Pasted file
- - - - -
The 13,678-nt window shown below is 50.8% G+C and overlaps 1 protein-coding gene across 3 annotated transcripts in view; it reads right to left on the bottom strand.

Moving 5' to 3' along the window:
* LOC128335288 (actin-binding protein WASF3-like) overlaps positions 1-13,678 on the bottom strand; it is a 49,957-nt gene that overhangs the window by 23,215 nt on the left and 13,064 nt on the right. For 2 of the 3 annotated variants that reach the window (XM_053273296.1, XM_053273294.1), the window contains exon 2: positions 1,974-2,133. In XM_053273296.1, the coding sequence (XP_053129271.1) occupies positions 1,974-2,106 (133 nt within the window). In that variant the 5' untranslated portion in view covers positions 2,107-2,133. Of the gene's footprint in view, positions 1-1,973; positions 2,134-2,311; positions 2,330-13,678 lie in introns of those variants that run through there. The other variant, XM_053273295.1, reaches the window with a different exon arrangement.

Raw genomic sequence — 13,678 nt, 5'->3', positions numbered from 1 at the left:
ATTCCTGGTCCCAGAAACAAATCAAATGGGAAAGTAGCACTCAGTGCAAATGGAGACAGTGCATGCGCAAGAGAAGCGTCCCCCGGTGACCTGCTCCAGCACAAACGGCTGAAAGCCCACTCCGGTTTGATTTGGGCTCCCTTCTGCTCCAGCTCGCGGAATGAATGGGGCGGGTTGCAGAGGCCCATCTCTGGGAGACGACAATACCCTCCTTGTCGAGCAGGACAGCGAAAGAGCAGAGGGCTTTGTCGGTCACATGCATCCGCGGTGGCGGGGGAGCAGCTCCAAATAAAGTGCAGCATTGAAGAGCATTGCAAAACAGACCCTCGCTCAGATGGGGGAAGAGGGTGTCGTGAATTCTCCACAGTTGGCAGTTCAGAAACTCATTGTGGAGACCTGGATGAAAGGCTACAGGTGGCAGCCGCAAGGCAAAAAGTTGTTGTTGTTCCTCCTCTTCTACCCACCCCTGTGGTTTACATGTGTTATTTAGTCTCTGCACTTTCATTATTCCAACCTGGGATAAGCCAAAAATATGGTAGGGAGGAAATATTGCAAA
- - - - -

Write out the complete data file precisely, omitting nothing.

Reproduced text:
The 13,678-nt window shown below is 50.8% G+C and overlaps 1 protein-coding gene across 3 annotated transcripts in view; it reads right to left on the bottom strand.

Moving 5' to 3' along the window:
* LOC128335288 (actin-binding protein WASF3-like) overlaps positions 1-13,678 on the bottom strand; it is a 49,957-nt gene that overhangs the window by 23,215 nt on the left and 13,064 nt on the right. For 2 of the 3 annotated variants that reach the window (XM_053273296.1, XM_053273294.1), the window contains exon 2: positions 1,974-2,133. In XM_053273296.1, the coding sequence (XP_053129271.1) occupies positions 1,974-2,106 (133 nt within the window). In that variant the 5' untranslated portion in view covers positions 2,107-2,133. Of the gene's footprint in view, positions 1-1,973; positions 2,134-2,311; positions 2,330-13,678 lie in introns of those variants that run through there. The other variant, XM_053273295.1, reaches the window with a different exon arrangement.

Raw genomic sequence — 13,678 nt, 5'->3', positions numbered from 1 at the left:
ATTCCTGGTCCCAGAAACAAATCAAATGGGAAAGTAGCACTCAGTGCAAATGGAGACAGTGCATGCGCAAGAGAAGCGTCCCCCGGTGACCTGCTCCAGCACAAACGGCTGAAAGCCCACTCCGGTTTGATTTGGGCTCCCTTCTGCTCCAGCTCGCGGAATGAATGGGGCGGGTTGCAGAGGCCCATCTCTGGGAGACGACAATACCCTCCTTGTCGAGCAGGACAGCGAAAGAGCAGAGGGCTTTGTCGGTCACATGCATCCGCGGTGGCGGGGGAGCAGCTCCAAATAAAGTGCAGCATTGAAGAGCATTGCAAAACAGACCCTCGCTCAGATGGGGGAAGAGGGTGTCGTGAATTCTCCACAGTTGGCAGTTCAGAAACTCATTGTGGAGACCTGGATGAAAGGCTACAGGTGGCAGCCGCAAGGCAAAAAGTTGTTGTTGTTCCTCCTCTTCTACCCACCCCTGTGGTTTACATGTGTTATTTAGTCTCTGCACTTTCATTATTCCAACCTGGGATAAGCCAAAAATATGGTAGGGAGGAAATATTGCAAA